message 13: by Rena (new)

Rena | 50 comments Who is here?


message 14: by Daren (new)

Daren Hi all, I'm finally here. Sorry for the tech problems.


message 15: by Daren (new)

Daren One of the biggest changes that I had to make during the editing process was the removal of a central character. In the earlier versions, Yates had a younger brother, Shelby, who went in pursuit of Joe right away. A very smart writer advised that I had at least one too many main characters, and that I needed to excise one. It was painful, but I did it. The changes in character from version to version was driven quite a bit by that.


Marlies Borzynski | 61 comments I'm here too! Daren, Kath posted some questions above. Here they are:

1) You used some vivid details that in hindsight I wondered where you got the idea -- one unusual one that stuck with me was a scene where someone was waving to a six-fingered girl. Where did that idea come from?
2) Were the brief news clippings in the book real?
3) In your research did you find that Mary Willis had been involved with the Michigan Street church? Was it common for white people to be involved there?
4) Was Isabel based on a real historical figure?

If anyone else has questions please feel free to add


message 17: by Rena (new)

Rena | 50 comments I bet that was difficult, although probably a good move. It gave greater focus to the characters that were left.


message 18: by Daren (new)

Daren Kath--
The six-fingered girl is actually the great poet Lucille Clifton. Both she and I were born in Depew, so when I sent Mary through that area, I put her on a street corner waving. She was born with six fingers, but had the extra removed when she was an infant.
I have no record of Mary being involved in the Michigan St. Church--it was just a logical leap. I wanted to include the church, of course, and it would make sense to have them as a a depot as such, given where there were.
Some clippings and such are real, some I made up. I can tell you if you have specific ones you want to know about.
Isabel is distantly related to a signature I have in an autograph book from the time. It was a man, very wealthy, who is most famous these days for being the Fitch in Abercrombie and Fitch. She started out as his daughter, and changed many times over the drafts.


message 19: by Rena (new)

Rena | 50 comments How did you find out about this part of the history of Town Line? I lived in the area for ages but never heard anything about it. If I didn’t know you were a local, I might have thought you were making it up.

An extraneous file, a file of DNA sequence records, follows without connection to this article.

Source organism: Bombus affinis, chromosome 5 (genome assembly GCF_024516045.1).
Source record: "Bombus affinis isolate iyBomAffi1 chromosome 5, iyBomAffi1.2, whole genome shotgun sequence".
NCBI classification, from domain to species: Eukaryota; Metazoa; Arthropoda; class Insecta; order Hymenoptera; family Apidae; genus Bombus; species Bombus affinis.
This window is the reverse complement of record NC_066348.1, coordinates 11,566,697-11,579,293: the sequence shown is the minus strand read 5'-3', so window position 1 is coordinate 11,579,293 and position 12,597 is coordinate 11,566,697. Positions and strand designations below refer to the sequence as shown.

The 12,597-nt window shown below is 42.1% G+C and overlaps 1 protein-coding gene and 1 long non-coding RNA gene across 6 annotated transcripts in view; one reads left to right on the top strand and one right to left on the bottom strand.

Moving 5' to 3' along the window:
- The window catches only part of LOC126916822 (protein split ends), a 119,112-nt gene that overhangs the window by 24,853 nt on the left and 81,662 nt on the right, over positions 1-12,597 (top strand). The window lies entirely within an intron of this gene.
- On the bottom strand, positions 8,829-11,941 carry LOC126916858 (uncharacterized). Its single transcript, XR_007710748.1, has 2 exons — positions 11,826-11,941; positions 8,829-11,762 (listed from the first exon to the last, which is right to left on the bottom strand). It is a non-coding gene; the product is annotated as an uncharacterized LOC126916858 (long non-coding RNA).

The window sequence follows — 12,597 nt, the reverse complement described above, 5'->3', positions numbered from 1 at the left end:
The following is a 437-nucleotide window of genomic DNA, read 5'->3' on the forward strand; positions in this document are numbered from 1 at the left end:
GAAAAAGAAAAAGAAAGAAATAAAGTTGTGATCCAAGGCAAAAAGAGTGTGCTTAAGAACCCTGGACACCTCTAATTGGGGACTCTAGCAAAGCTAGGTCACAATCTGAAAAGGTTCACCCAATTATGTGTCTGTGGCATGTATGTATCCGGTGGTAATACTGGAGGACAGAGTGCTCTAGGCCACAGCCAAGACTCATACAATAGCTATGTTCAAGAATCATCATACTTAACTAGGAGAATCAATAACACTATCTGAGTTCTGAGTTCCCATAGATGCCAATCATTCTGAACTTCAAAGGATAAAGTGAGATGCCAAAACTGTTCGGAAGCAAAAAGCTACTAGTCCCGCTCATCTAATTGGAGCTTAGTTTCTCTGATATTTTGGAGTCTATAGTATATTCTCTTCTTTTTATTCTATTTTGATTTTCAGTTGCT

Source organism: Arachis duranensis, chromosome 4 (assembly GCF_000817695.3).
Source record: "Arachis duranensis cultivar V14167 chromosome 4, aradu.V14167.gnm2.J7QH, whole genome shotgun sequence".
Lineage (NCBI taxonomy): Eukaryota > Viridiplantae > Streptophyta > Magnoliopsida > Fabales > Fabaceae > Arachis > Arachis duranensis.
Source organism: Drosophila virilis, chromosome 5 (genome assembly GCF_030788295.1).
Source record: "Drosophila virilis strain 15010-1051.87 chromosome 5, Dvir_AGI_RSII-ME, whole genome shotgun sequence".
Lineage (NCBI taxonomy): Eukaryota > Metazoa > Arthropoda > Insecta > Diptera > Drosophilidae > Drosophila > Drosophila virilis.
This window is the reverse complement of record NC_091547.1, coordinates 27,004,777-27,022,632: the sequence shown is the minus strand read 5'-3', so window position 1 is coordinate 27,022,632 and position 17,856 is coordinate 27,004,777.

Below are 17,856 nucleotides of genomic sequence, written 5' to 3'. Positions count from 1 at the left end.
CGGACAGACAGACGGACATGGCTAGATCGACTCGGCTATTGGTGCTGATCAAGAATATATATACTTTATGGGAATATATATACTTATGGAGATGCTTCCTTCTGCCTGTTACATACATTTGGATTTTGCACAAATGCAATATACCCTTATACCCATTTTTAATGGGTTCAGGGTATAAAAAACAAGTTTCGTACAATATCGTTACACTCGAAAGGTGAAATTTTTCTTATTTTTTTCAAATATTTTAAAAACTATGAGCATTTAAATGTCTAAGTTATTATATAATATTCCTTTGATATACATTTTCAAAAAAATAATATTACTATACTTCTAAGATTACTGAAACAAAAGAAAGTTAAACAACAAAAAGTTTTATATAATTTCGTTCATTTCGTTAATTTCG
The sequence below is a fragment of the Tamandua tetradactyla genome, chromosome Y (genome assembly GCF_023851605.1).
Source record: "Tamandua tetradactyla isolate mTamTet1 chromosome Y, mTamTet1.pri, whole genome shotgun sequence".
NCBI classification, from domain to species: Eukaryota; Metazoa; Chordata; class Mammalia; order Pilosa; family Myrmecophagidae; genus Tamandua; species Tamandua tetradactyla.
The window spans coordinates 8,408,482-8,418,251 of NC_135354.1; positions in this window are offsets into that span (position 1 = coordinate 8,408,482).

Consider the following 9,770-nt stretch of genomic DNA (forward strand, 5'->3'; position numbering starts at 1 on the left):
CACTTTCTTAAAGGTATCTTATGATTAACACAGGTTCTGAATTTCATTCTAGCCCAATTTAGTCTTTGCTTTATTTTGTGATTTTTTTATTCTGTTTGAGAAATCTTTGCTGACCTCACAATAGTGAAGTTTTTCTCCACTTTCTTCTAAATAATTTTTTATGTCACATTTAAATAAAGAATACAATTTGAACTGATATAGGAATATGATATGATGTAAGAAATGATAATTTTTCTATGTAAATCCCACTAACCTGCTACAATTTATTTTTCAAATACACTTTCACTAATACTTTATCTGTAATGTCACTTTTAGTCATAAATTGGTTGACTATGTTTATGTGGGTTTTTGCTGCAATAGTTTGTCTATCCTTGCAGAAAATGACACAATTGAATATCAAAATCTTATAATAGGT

message 20: by Daren (new)

Daren As far as Home is concerned--this book is something of a love letter to Buffalo, Alden and Town Line. I became more and more homesick as I researched and wrote it. So it's that longing that infuses the book. Mary wants nothing more than to leave at the beginning, but she doesn't understand what it would cost her.


message 21: by Daren (last edited Jan 25, 2018 09:46AM) (new)

Daren And oh boy, the Leander hate! :)
He's the character I sympathize with most. Marlies knew me when I was that age. I think of all the stupid decisions and lost opportunities of that age, and I put that foolishness into a time when the decisions had bigger stakes, and I got Leander. He's just an 18-year-old kid with a bad hangover and a nasty argument with his dad when he makes the worst decision of his life.


Marlies Borzynski | 61 comments Back to the topic of real characters....is Charles actually a real person ...did they have a farm next to the Willis'?


message 23: by Daren (new)

Daren Rena--The Town Line Secession is really that place's only identity. Up until about five years ago, the firemen wore a patch that said, "Last of the Rebels" with a confederate flag. I grew up in Mary Willis' barn, so finding that story became my passion.


message 24: by Daren (new)

Daren The main house, what we called the front house, really does have a tunnel in the basement and a large brass bell on the roof, or it did while I lived there.


message 25: by Kath (new) - rated it 3 stars

Kath | 203 comments Mod
Thanks for your responses, Daren!
I'll have to check out Lucille Clifton - very cool details.
I didn't have any specific questions about the news clippings; while I was reading it, I assumed they were all made up and then after reading more about your process I realized they could have been real.

I imagine your research process was quite a rabbit hole but so very interesting!


message 26: by Daren (new)